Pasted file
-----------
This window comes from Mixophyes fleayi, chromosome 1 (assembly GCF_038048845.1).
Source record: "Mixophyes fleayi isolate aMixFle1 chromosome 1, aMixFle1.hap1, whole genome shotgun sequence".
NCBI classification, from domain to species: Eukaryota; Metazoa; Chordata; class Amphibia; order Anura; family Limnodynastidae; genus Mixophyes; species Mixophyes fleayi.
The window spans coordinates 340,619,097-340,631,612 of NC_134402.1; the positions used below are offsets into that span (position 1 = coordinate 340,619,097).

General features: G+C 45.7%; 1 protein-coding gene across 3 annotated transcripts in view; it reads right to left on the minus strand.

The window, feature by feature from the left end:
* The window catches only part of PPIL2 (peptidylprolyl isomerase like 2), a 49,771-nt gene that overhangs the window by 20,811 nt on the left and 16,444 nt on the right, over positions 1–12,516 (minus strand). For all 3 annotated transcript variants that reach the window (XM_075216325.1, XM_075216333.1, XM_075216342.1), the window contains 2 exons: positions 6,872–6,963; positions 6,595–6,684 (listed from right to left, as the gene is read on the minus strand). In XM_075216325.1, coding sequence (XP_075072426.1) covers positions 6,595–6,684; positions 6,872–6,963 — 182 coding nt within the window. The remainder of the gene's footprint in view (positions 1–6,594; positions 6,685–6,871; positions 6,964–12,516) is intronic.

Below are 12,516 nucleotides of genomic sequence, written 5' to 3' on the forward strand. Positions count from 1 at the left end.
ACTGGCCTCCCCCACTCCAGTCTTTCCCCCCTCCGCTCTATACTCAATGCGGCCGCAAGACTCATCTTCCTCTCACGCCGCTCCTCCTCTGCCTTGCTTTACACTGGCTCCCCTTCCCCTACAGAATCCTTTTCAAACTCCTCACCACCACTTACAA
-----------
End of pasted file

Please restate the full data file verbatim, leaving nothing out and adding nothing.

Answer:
This window comes from Mixophyes fleayi, chromosome 1 (assembly GCF_038048845.1).
Source record: "Mixophyes fleayi isolate aMixFle1 chromosome 1, aMixFle1.hap1, whole genome shotgun sequence".
NCBI classification, from domain to species: Eukaryota; Metazoa; Chordata; class Amphibia; order Anura; family Limnodynastidae; genus Mixophyes; species Mixophyes fleayi.
The window spans coordinates 340,619,097-340,631,612 of NC_134402.1; the positions used below are offsets into that span (position 1 = coordinate 340,619,097).

General features: G+C 45.7%; 1 protein-coding gene across 3 annotated transcripts in view; it reads right to left on the minus strand.

The window, feature by feature from the left end:
* The window catches only part of PPIL2 (peptidylprolyl isomerase like 2), a 49,771-nt gene that overhangs the window by 20,811 nt on the left and 16,444 nt on the right, over positions 1–12,516 (minus strand). For all 3 annotated transcript variants that reach the window (XM_075216325.1, XM_075216333.1, XM_075216342.1), the window contains 2 exons: positions 6,872–6,963; positions 6,595–6,684 (listed from right to left, as the gene is read on the minus strand). In XM_075216325.1, coding sequence (XP_075072426.1) covers positions 6,595–6,684; positions 6,872–6,963 — 182 coding nt within the window. The remainder of the gene's footprint in view (positions 1–6,594; positions 6,685–6,871; positions 6,964–12,516) is intronic.

Below are 12,516 nucleotides of genomic sequence, written 5' to 3' on the forward strand. Positions count from 1 at the left end.
ACTGGCCTCCCCCACTCCAGTCTTTCCCCCCTCCGCTCTATACTCAATGCGGCCGCAAGACTCATCTTCCTCTCACGCCGCTCCTCCTCTGCCTTGCTTTACACTGGCTCCCCTTCCCCTACAGAATCCTTTTCAAACTCCTCACCACCACTTACAA